Continue testing wires on the right side until you find the one that registers continuity. Ensure the left side probe is always in contact with the left wire you’re testing as you move the right probe from one wire to the next.
This can help you know exactly which wire is connected even when you can’t follow the path visually.
What Do the Continuity Test Results Mean?
If the thing you’re testing is broken or not working, you’ll see a test reading of OL, which means open loop. You also might see an unexpectedly low or high resistance. In that case, you might need to get a new part if you can’t repair that component.
There are two kinds of test devices to consider: load and non-load components.
Non-load components are like fuses or switches. They don’t restrict the power that flows through them. Expect to see low resistance ratings, for example, 0.1 ohms.
Load components consume power and operate at a specific resistance, which varies depending on the device. One example of a load component is a motor. You’ll have to check what resistance is required and see what the multimeter is measuring.
As long as a non-load component shows some resistance, it should function fine. However, a load component with resistance that registers but is too low for the device won’t work correctly. If the resistance is outside the workable range, you may need to repair or replace it.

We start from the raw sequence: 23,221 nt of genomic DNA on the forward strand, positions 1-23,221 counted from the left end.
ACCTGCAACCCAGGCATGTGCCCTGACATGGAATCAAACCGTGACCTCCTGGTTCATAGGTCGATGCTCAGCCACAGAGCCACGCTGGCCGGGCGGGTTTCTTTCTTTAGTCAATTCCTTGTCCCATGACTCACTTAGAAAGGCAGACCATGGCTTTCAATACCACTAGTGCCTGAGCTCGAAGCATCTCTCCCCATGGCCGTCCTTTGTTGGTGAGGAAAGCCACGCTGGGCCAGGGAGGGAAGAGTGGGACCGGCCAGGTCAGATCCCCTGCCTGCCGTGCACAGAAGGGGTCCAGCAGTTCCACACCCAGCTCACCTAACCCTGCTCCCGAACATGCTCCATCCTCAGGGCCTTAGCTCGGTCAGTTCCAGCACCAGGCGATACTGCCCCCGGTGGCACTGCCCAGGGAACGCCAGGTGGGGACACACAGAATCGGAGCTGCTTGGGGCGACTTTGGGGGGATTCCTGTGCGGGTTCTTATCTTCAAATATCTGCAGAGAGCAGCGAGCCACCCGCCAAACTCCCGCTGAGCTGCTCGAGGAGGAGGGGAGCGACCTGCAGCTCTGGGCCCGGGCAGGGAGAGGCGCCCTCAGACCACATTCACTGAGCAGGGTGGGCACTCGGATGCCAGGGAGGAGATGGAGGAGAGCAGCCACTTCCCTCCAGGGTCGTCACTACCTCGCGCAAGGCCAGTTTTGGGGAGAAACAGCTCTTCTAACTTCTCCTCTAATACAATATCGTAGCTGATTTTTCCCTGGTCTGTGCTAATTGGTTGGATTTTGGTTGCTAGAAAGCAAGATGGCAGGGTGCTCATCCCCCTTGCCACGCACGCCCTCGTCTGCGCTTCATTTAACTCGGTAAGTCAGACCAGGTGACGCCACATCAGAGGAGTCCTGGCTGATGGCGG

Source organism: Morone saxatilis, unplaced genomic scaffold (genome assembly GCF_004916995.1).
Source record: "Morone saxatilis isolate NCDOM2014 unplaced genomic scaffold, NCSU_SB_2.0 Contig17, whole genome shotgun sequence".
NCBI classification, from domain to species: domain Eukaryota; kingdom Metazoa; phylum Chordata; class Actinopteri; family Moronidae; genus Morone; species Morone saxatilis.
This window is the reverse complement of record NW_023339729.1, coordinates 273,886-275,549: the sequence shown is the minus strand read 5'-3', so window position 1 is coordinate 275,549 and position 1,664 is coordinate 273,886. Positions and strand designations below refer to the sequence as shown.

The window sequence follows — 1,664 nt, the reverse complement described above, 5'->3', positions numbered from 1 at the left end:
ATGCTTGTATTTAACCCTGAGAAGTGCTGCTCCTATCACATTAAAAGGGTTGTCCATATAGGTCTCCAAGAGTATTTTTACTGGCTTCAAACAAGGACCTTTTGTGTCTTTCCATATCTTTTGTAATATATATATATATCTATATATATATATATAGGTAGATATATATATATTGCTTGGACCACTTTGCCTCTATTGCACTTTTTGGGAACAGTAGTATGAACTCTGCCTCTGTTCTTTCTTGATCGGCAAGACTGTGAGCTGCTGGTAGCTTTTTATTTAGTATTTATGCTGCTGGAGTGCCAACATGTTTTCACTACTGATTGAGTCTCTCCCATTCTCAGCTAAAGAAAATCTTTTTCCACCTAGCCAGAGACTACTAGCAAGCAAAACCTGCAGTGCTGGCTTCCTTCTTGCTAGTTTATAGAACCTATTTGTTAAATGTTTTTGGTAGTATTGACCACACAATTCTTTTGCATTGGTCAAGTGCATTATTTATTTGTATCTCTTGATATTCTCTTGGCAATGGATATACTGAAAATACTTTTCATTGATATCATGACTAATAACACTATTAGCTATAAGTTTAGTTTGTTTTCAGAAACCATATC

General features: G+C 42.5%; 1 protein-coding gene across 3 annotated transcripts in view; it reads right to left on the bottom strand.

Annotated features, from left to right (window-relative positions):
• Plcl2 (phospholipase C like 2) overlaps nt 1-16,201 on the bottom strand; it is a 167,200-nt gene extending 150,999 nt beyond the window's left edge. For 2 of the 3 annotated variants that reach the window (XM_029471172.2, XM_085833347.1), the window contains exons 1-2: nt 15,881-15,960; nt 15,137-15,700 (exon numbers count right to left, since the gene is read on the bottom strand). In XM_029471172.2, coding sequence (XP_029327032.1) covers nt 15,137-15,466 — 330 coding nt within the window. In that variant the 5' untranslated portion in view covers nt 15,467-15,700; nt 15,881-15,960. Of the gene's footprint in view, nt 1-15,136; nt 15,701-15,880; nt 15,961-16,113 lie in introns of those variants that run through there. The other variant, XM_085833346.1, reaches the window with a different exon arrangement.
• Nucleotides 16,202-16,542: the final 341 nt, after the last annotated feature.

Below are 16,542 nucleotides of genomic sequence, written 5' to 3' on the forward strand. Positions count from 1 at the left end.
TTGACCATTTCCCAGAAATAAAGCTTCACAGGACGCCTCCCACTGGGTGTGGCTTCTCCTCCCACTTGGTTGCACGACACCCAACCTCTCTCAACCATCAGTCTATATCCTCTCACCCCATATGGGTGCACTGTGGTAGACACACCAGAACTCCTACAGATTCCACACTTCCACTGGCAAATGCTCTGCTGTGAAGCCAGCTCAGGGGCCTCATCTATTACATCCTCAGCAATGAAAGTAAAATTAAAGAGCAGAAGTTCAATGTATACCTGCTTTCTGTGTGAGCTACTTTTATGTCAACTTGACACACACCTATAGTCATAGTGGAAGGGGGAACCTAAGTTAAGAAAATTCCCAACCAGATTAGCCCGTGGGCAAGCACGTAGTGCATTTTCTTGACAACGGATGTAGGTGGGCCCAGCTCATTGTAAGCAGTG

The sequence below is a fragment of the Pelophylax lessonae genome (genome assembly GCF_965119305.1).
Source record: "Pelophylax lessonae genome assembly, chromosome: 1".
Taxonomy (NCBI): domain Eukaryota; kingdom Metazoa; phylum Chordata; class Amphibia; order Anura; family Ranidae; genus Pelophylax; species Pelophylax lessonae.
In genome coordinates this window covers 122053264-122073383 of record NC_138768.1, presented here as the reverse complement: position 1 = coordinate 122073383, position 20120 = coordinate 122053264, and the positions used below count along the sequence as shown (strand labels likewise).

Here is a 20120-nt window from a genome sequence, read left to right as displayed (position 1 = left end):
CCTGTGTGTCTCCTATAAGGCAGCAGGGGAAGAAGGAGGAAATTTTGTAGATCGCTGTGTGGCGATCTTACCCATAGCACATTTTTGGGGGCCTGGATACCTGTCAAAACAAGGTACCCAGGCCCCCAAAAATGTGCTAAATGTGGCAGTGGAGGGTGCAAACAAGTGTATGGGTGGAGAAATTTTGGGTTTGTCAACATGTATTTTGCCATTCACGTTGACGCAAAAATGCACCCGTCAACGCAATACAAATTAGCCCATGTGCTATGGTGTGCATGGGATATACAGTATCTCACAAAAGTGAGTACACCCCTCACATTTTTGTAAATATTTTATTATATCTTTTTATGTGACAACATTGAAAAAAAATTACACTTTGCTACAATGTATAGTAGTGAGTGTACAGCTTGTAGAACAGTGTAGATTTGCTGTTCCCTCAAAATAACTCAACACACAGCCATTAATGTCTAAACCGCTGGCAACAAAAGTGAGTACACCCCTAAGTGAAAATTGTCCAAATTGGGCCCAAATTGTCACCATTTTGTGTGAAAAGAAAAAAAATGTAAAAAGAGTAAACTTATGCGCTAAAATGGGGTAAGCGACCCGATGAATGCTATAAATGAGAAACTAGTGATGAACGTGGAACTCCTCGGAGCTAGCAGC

Sometimes, finding a connection with no continuity means having a shorted wire. It could also signal that it’s loose, and properly attaching it might fix the problem.
As always, read your manual to understand the output that you see after performing the test.
Remember, even wires and electronics that are gently and properly used will degrade. Everything has a lifespan. So even if you don’t see any problems when you look at a device, there could be an invisible problem.
Knowing the basics of how to test continuity with a multimeter can help you troubleshoot all kinds of problems, whether you’re reusing old computer parts or trying to figure out why an appliance isn’t working.